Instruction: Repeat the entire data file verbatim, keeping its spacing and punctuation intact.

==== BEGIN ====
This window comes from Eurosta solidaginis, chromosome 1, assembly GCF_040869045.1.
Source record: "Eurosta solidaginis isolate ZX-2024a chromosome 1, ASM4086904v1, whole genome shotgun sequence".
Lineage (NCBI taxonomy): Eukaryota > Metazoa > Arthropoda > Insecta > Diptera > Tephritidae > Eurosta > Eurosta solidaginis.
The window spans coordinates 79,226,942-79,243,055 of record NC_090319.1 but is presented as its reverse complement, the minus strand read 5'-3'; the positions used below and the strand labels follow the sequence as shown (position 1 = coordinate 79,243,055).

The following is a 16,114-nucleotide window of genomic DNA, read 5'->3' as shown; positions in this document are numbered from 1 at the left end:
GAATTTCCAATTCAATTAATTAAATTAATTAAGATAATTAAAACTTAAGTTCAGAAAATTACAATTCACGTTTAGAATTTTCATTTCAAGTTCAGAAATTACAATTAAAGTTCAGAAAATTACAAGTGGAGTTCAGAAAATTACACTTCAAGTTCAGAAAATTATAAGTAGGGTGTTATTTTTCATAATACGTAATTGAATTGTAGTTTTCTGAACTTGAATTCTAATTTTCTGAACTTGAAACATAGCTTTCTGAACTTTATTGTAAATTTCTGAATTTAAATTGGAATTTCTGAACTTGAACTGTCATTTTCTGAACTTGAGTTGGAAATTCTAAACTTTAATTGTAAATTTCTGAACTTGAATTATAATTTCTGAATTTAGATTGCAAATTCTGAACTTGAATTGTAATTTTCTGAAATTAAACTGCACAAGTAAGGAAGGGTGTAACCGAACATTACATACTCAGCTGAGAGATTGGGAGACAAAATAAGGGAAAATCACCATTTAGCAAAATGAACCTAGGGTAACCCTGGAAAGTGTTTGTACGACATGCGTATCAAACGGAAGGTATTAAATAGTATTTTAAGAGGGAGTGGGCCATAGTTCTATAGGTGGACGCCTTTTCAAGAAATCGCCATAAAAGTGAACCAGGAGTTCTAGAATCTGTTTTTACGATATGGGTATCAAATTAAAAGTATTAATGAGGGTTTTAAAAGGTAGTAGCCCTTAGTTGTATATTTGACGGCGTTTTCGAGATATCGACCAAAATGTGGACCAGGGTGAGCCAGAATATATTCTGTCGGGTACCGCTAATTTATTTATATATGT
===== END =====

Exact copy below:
This window comes from Eurosta solidaginis, chromosome 1, assembly GCF_040869045.1.
Source record: "Eurosta solidaginis isolate ZX-2024a chromosome 1, ASM4086904v1, whole genome shotgun sequence".
Lineage (NCBI taxonomy): Eukaryota > Metazoa > Arthropoda > Insecta > Diptera > Tephritidae > Eurosta > Eurosta solidaginis.
The window spans coordinates 79,226,942-79,243,055 of record NC_090319.1 but is presented as its reverse complement, the minus strand read 5'-3'; the positions used below and the strand labels follow the sequence as shown (position 1 = coordinate 79,243,055).

The following is a 16,114-nucleotide window of genomic DNA, read 5'->3' as shown; positions in this document are numbered from 1 at the left end:
GAATTTCCAATTCAATTAATTAAATTAATTAAGATAATTAAAACTTAAGTTCAGAAAATTACAATTCACGTTTAGAATTTTCATTTCAAGTTCAGAAATTACAATTAAAGTTCAGAAAATTACAAGTGGAGTTCAGAAAATTACACTTCAAGTTCAGAAAATTATAAGTAGGGTGTTATTTTTCATAATACGTAATTGAATTGTAGTTTTCTGAACTTGAATTCTAATTTTCTGAACTTGAAACATAGCTTTCTGAACTTTATTGTAAATTTCTGAATTTAAATTGGAATTTCTGAACTTGAACTGTCATTTTCTGAACTTGAGTTGGAAATTCTAAACTTTAATTGTAAATTTCTGAACTTGAATTATAATTTCTGAATTTAGATTGCAAATTCTGAACTTGAATTGTAATTTTCTGAAATTAAACTGCACAAGTAAGGAAGGGTGTAACCGAACATTACATACTCAGCTGAGAGATTGGGAGACAAAATAAGGGAAAATCACCATTTAGCAAAATGAACCTAGGGTAACCCTGGAAAGTGTTTGTACGACATGCGTATCAAACGGAAGGTATTAAATAGTATTTTAAGAGGGAGTGGGCCATAGTTCTATAGGTGGACGCCTTTTCAAGAAATCGCCATAAAAGTGAACCAGGAGTTCTAGAATCTGTTTTTACGATATGGGTATCAAATTAAAAGTATTAATGAGGGTTTTAAAAGGTAGTAGCCCTTAGTTGTATATTTGACGGCGTTTTCGAGATATCGACCAAAATGTGGACCAGGGTGAGCCAGAATATATTCTGTCGGGTACCGCTAATTTATTTATATATGT